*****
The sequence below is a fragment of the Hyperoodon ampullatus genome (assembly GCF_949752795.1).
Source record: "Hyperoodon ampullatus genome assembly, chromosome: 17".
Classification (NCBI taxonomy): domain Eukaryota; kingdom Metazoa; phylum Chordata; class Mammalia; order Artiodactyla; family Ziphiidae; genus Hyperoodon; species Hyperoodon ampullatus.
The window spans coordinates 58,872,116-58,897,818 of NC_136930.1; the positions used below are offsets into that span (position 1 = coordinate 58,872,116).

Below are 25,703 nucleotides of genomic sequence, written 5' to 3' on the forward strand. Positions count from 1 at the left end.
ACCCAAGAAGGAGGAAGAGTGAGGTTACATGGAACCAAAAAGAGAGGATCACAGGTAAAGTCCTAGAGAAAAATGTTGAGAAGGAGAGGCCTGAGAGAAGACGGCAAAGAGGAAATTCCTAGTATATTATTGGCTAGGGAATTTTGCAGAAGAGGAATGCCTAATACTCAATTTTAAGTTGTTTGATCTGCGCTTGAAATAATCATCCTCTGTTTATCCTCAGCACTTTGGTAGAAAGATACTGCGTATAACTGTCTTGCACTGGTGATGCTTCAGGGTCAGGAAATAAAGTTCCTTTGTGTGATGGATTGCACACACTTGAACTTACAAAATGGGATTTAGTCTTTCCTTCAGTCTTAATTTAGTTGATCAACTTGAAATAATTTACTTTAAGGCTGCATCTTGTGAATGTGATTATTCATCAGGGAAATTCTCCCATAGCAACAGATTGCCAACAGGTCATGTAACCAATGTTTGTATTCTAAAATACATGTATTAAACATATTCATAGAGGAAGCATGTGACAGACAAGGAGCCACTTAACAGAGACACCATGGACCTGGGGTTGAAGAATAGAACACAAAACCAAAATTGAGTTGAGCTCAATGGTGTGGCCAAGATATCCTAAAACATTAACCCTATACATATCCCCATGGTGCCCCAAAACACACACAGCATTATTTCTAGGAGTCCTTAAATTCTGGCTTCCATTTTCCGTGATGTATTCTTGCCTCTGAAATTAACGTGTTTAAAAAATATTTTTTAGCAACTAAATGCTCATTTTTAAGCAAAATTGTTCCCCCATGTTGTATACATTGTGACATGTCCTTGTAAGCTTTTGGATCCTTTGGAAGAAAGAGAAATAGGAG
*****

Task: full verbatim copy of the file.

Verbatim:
The sequence below is a fragment of the Hyperoodon ampullatus genome (assembly GCF_949752795.1).
Source record: "Hyperoodon ampullatus genome assembly, chromosome: 17".
Classification (NCBI taxonomy): domain Eukaryota; kingdom Metazoa; phylum Chordata; class Mammalia; order Artiodactyla; family Ziphiidae; genus Hyperoodon; species Hyperoodon ampullatus.
The window spans coordinates 58,872,116-58,897,818 of NC_136930.1; the positions used below are offsets into that span (position 1 = coordinate 58,872,116).

Below are 25,703 nucleotides of genomic sequence, written 5' to 3' on the forward strand. Positions count from 1 at the left end.
ACCCAAGAAGGAGGAAGAGTGAGGTTACATGGAACCAAAAAGAGAGGATCACAGGTAAAGTCCTAGAGAAAAATGTTGAGAAGGAGAGGCCTGAGAGAAGACGGCAAAGAGGAAATTCCTAGTATATTATTGGCTAGGGAATTTTGCAGAAGAGGAATGCCTAATACTCAATTTTAAGTTGTTTGATCTGCGCTTGAAATAATCATCCTCTGTTTATCCTCAGCACTTTGGTAGAAAGATACTGCGTATAACTGTCTTGCACTGGTGATGCTTCAGGGTCAGGAAATAAAGTTCCTTTGTGTGATGGATTGCACACACTTGAACTTACAAAATGGGATTTAGTCTTTCCTTCAGTCTTAATTTAGTTGATCAACTTGAAATAATTTACTTTAAGGCTGCATCTTGTGAATGTGATTATTCATCAGGGAAATTCTCCCATAGCAACAGATTGCCAACAGGTCATGTAACCAATGTTTGTATTCTAAAATACATGTATTAAACATATTCATAGAGGAAGCATGTGACAGACAAGGAGCCACTTAACAGAGACACCATGGACCTGGGGTTGAAGAATAGAACACAAAACCAAAATTGAGTTGAGCTCAATGGTGTGGCCAAGATATCCTAAAACATTAACCCTATACATATCCCCATGGTGCCCCAAAACACACACAGCATTATTTCTAGGAGTCCTTAAATTCTGGCTTCCATTTTCCGTGATGTATTCTTGCCTCTGAAATTAACGTGTTTAAAAAATATTTTTTAGCAACTAAATGCTCATTTTTAAGCAAAATTGTTCCCCCATGTTGTATACATTGTGACATGTCCTTGTAAGCTTTTGGATCCTTTGGAAGAAAGAGAAATAGGAG